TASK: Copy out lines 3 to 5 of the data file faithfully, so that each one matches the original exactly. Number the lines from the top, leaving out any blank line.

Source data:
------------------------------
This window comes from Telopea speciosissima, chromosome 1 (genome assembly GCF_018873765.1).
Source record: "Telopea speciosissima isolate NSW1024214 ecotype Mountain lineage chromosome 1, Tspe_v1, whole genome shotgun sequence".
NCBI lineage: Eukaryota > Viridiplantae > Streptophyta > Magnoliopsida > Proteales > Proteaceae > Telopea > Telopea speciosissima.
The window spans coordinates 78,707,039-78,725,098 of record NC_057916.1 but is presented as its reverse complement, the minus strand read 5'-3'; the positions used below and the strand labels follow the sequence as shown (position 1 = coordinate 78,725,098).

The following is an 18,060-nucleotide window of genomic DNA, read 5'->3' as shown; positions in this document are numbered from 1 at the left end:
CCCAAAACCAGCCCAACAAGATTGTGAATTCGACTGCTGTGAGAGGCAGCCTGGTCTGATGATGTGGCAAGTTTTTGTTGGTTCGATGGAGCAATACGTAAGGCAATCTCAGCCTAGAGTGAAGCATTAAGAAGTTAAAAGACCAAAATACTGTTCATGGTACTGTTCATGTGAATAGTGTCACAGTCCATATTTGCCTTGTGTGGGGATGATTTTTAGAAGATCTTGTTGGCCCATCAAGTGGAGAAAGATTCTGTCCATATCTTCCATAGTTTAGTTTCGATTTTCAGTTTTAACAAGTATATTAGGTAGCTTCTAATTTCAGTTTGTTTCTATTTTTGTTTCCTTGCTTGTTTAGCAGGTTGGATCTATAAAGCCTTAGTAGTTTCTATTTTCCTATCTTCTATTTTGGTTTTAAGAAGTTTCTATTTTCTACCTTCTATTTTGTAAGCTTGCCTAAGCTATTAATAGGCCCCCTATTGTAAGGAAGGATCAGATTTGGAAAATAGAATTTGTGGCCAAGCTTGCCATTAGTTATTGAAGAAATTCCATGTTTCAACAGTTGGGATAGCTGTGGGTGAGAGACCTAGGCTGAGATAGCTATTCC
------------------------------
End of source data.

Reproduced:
NCBI lineage: Eukaryota > Viridiplantae > Streptophyta > Magnoliopsida > Proteales > Proteaceae > Telopea > Telopea speciosissima.
The window spans coordinates 78,707,039-78,725,098 of record NC_057916.1 but is presented as its reverse complement, the minus strand read 5'-3'; the positions used below and the strand labels follow the sequence as shown (position 1 = coordinate 78,725,098).

The following is an 18,060-nucleotide window of genomic DNA, read 5'->3' as shown; positions in this document are numbered from 1 at the left end: